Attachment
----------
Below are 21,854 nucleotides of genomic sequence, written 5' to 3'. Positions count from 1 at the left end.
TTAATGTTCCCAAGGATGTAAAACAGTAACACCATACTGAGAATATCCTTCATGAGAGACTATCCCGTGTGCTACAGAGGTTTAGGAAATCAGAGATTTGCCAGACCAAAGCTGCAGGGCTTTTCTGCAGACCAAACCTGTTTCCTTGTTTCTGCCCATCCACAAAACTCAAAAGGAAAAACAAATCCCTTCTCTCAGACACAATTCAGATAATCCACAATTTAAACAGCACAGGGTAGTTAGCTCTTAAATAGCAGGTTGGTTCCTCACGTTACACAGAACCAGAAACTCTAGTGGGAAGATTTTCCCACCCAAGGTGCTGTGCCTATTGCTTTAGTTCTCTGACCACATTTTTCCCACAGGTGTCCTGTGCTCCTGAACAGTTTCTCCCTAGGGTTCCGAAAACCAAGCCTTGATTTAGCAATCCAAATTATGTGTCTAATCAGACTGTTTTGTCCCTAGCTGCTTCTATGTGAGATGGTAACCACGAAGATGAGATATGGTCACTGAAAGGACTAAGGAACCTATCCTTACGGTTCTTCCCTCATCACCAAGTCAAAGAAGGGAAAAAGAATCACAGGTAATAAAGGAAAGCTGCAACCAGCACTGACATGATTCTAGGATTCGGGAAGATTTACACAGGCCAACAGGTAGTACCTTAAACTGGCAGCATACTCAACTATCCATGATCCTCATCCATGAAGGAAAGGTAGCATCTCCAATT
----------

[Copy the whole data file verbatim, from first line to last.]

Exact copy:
Below are 21,854 nucleotides of genomic sequence, written 5' to 3'. Positions count from 1 at the left end.
TTAATGTTCCCAAGGATGTAAAACAGTAACACCATACTGAGAATATCCTTCATGAGAGACTATCCCGTGTGCTACAGAGGTTTAGGAAATCAGAGATTTGCCAGACCAAAGCTGCAGGGCTTTTCTGCAGACCAAACCTGTTTCCTTGTTTCTGCCCATCCACAAAACTCAAAAGGAAAAACAAATCCCTTCTCTCAGACACAATTCAGATAATCCACAATTTAAACAGCACAGGGTAGTTAGCTCTTAAATAGCAGGTTGGTTCCTCACGTTACACAGAACCAGAAACTCTAGTGGGAAGATTTTCCCACCCAAGGTGCTGTGCCTATTGCTTTAGTTCTCTGACCACATTTTTCCCACAGGTGTCCTGTGCTCCTGAACAGTTTCTCCCTAGGGTTCCGAAAACCAAGCCTTGATTTAGCAATCCAAATTATGTGTCTAATCAGACTGTTTTGTCCCTAGCTGCTTCTATGTGAGATGGTAACCACGAAGATGAGATATGGTCACTGAAAGGACTAAGGAACCTATCCTTACGGTTCTTCCCTCATCACCAAGTCAAAGAAGGGAAAAAGAATCACAGGTAATAAAGGAAAGCTGCAACCAGCACTGACATGATTCTAGGATTCGGGAAGATTTACACAGGCCAACAGGTAGTACCTTAAACTGGCAGCATACTCAACTATCCATGATCCTCATCCATGAAGGAAAGGTAGCATCTCCAATT